Anish Kapoor was born in Bombay, India (now Mumbai), to a Hindu father and a Jewish mother whose family immigrated from Baghdad when she was a few months old. According to Kapoor, his mother had an Indian-Jewish upbringing, her father being the cantor of the synagogue in Pune. At this time, Baghdadi Jews constituted the majority of the Jewish community in Mumbai. His father, from a Hindu Punjabi family, was a hydrographer in the Indian Navy. Kapoor is the brother of Canada-based academic Ilan Kapoor.
Kapoor attended The Doon School, an all-boys boarding school in Dehradun, then in the state of Uttar Pradesh, India. He is said to have "hated" his time at Doon. In 1971–1973, he travelled to Israel with one of his two brothers, initially living on a kibbutz. He began to study electrical engineering, but had trouble with mathematics and quit after six months. In Israel, he decided to become an artist.
In 1973, he left for Britain to attend Hornsey College of Art and Chelsea School of Art and Design. There he found a role model in Paul Neagu, an artist who provided a meaning to what he was doing. Kapoor went on to teach at Wolverhampton Polytechnic in 1979 and in 1982 was Artist in Residence at the Walker Art Gallery, Liverpool. He has lived and worked in London since the early 1970s.
Kapoor became known in the 1980s for his geometric or biomorphic sculptures using simple materials such as granite, limestone, marble, pigment and plaster. These early sculptures are frequently simple, curved forms, usually monochromatic and brightly coloured, using powder pigment to define and permeate the form. "While making the pigment pieces, it occurred to me that they all form themselves out of each other. So I decided to give them a generic title, A Thousand Names, implying infinity, a thousand being a symbolic number. The powder works sat on the floor or projected from the wall. The powder on the floor defines the surface of the floor and the objects appear to be partially submerged, like icebergs. That seems to fit inside the idea of something being partially there." Such use of pigment characterised his first high-profile exhibit as part of the New Sculpture exhibition at the Hayward Gallery London in 1978.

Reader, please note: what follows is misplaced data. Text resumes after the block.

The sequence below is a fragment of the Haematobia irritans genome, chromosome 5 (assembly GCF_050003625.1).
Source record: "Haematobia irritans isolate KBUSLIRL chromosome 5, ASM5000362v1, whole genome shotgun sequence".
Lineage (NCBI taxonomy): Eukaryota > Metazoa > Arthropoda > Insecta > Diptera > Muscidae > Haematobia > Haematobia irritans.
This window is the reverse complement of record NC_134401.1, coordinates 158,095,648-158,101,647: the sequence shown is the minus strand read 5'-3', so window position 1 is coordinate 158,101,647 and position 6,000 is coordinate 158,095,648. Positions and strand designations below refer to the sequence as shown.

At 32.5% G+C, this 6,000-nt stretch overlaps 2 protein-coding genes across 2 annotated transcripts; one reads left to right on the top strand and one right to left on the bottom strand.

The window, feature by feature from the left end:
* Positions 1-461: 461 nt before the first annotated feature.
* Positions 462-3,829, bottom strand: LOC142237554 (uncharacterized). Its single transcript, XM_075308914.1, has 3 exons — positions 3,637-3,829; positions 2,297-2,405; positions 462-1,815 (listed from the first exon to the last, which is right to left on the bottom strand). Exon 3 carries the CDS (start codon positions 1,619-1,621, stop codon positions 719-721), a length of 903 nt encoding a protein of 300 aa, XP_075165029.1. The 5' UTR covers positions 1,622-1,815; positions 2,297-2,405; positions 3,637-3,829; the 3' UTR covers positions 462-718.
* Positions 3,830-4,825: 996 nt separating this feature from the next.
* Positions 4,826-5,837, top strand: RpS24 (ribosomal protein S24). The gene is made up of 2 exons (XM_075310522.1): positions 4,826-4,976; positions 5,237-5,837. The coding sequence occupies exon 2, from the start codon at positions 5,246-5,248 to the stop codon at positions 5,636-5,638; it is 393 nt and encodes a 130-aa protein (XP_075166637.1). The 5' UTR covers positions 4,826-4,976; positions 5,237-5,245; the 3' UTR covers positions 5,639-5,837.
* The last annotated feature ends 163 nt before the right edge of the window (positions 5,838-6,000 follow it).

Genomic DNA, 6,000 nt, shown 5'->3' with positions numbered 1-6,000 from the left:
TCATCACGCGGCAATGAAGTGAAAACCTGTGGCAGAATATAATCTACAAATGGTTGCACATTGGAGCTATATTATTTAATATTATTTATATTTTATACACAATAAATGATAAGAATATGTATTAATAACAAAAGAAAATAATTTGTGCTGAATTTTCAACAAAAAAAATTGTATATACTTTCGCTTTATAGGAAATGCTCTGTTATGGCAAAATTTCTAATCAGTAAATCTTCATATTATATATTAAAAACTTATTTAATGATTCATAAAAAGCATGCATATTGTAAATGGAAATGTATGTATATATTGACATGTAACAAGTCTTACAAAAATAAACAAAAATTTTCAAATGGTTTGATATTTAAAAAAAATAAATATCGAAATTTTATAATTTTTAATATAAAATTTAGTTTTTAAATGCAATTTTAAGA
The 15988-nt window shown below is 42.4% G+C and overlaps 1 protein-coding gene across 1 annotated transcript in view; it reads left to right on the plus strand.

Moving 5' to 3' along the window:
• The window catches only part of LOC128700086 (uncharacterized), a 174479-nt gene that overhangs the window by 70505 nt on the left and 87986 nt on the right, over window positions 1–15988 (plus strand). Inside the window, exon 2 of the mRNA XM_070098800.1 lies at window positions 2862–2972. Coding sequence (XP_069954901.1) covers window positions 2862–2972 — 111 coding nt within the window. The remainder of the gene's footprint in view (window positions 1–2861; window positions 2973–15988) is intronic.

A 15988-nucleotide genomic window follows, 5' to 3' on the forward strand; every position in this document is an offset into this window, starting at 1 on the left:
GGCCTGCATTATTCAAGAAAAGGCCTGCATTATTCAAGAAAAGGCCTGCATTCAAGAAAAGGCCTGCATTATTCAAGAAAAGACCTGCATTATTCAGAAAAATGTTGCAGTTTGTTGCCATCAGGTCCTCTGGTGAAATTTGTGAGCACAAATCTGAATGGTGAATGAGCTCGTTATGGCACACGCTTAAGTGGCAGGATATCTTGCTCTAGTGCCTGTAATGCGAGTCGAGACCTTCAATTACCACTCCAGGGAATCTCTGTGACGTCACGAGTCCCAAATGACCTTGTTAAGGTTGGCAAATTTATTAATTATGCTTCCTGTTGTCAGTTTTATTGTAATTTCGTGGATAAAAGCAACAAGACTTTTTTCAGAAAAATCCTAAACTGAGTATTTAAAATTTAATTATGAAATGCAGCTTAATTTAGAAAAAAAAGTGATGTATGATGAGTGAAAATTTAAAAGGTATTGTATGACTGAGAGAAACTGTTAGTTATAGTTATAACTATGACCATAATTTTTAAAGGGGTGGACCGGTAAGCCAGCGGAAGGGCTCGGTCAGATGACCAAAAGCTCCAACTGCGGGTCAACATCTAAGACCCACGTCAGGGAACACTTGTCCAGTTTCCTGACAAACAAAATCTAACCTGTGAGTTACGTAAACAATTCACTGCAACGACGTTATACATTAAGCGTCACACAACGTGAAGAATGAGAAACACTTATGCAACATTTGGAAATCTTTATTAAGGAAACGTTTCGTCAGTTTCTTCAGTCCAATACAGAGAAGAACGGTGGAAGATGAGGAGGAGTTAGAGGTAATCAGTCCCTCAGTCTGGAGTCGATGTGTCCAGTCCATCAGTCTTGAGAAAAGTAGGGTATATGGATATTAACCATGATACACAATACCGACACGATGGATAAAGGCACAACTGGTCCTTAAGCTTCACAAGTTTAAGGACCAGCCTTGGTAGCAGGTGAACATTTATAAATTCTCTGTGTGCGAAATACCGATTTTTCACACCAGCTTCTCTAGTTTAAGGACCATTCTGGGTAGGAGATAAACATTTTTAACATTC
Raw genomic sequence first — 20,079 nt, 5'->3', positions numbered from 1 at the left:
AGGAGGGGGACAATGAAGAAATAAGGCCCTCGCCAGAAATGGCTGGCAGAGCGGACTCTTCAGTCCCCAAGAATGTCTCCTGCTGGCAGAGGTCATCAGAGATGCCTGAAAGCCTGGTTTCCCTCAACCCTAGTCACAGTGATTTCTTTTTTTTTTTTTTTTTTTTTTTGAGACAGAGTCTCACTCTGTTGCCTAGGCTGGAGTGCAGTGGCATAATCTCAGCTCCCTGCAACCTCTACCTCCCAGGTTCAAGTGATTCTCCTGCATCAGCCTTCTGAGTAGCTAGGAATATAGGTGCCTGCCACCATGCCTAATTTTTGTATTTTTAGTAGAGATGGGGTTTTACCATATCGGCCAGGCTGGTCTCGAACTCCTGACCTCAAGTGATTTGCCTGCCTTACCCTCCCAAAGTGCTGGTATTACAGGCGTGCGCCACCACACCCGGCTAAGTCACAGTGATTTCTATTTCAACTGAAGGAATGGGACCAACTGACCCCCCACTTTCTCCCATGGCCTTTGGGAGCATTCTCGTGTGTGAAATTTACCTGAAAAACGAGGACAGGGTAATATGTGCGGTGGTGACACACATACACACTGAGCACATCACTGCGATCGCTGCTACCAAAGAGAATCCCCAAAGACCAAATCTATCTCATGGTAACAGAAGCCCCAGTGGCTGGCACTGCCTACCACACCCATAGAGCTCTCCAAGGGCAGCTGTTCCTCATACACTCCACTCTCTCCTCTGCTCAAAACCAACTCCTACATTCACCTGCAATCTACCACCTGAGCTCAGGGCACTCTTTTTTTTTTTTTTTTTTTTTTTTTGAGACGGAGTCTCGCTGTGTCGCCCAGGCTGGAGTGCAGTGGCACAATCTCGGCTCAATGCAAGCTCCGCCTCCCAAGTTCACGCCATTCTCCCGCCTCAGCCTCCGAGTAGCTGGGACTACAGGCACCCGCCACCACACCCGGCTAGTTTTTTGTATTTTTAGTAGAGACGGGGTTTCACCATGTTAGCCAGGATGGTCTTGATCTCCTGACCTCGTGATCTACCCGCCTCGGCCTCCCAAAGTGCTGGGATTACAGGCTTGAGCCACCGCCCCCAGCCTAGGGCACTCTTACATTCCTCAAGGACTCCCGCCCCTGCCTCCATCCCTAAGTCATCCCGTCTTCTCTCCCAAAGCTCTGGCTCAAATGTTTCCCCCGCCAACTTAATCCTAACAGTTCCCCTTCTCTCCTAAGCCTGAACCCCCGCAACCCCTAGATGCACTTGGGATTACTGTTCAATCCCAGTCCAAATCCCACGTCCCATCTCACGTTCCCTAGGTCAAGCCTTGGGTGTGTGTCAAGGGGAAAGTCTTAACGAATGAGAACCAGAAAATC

Throughout his career, Kapoor has worked extensively with architects and engineers. Kapoor says this body of work is neither pure sculpture nor pure architecture. Notable architectural projects include:
Ark Nova is an Inflatable Concert hall that will Travel Around the Earthquake Struck Regions of Japan Designed in collaboration with Architect Arata Isozaki
Orbit is a Permanent Artwork for the Olympic Park
in Collaboration with Engineer Cecil Balmond
Temenos the first work of the recently announced Tees Valley Giants, the world's five largest sculptures, in collaboration with Cecil Balmond.
Temenos is situated in Middlehaven Dock, Middlesbrough
Dismemberment Site 1, installed in New Zealand at the Gibbs Farm sculpture park
owned by New Zealand businessman and art patron Alan Gibbs
56 Leonard Street in New York is in Collaboration with Architects Herzog and de Meuron
Two subway stations in Naples at Monte San Angelo and Triano in collaboration with Future Systems
A proposal for the Princess Diana Memorial Fountain
Taratantara (1999–2000) was installed at the Baltic Centre for
Contemporary Art Gateshead and later at Piazza Plebiscito, Naples
Building for a Void, Created for Expo '92, Seville, in Collaboration with David Connor
Versalles Exhibition Fountain
Sky Mirror in Rickefeller Center, New York
Of his vision for the Cumana station in Monte Sant'Angelo, Naples, Italy Kapoor said: It’s very vulva-like. The tradition of the Paris or Moscow metro is of palaces of light, underground. I wanted to do exactly the opposite – to acknowledge that we are going underground. So it’s dark, and what I’ve done is bring the tunnel up and roll it over as a form like a sock.